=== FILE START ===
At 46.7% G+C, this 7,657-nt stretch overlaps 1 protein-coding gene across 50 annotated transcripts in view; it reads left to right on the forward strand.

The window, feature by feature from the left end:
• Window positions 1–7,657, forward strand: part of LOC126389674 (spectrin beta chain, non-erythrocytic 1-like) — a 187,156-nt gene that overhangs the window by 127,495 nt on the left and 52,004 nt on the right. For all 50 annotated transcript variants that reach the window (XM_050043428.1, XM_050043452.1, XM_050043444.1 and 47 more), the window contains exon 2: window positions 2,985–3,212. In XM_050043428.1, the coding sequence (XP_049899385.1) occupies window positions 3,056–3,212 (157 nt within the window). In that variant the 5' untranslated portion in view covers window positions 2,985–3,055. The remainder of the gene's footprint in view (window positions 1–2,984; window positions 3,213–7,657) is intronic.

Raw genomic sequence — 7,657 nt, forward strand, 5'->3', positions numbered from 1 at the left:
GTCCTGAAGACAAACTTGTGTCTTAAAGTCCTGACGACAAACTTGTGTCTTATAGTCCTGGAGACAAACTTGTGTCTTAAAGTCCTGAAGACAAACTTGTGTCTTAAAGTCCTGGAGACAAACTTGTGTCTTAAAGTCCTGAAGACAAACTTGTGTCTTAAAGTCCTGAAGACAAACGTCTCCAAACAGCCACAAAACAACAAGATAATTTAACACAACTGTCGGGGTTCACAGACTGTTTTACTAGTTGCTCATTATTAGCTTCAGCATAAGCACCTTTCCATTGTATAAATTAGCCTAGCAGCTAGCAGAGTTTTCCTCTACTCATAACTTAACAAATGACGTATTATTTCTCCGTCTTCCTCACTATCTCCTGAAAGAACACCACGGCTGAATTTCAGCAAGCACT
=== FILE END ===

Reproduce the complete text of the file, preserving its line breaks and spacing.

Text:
At 46.7% G+C, this 7,657-nt stretch overlaps 1 protein-coding gene across 50 annotated transcripts in view; it reads left to right on the forward strand.

The window, feature by feature from the left end:
• Window positions 1–7,657, forward strand: part of LOC126389674 (spectrin beta chain, non-erythrocytic 1-like) — a 187,156-nt gene that overhangs the window by 127,495 nt on the left and 52,004 nt on the right. For all 50 annotated transcript variants that reach the window (XM_050043428.1, XM_050043452.1, XM_050043444.1 and 47 more), the window contains exon 2: window positions 2,985–3,212. In XM_050043428.1, the coding sequence (XP_049899385.1) occupies window positions 3,056–3,212 (157 nt within the window). In that variant the 5' untranslated portion in view covers window positions 2,985–3,055. The remainder of the gene's footprint in view (window positions 1–2,984; window positions 3,213–7,657) is intronic.

Raw genomic sequence — 7,657 nt, forward strand, 5'->3', positions numbered from 1 at the left:
GTCCTGAAGACAAACTTGTGTCTTAAAGTCCTGACGACAAACTTGTGTCTTATAGTCCTGGAGACAAACTTGTGTCTTAAAGTCCTGAAGACAAACTTGTGTCTTAAAGTCCTGGAGACAAACTTGTGTCTTAAAGTCCTGAAGACAAACTTGTGTCTTAAAGTCCTGAAGACAAACGTCTCCAAACAGCCACAAAACAACAAGATAATTTAACACAACTGTCGGGGTTCACAGACTGTTTTACTAGTTGCTCATTATTAGCTTCAGCATAAGCACCTTTCCATTGTATAAATTAGCCTAGCAGCTAGCAGAGTTTTCCTCTACTCATAACTTAACAAATGACGTATTATTTCTCCGTCTTCCTCACTATCTCCTGAAAGAACACCACGGCTGAATTTCAGCAAGCACT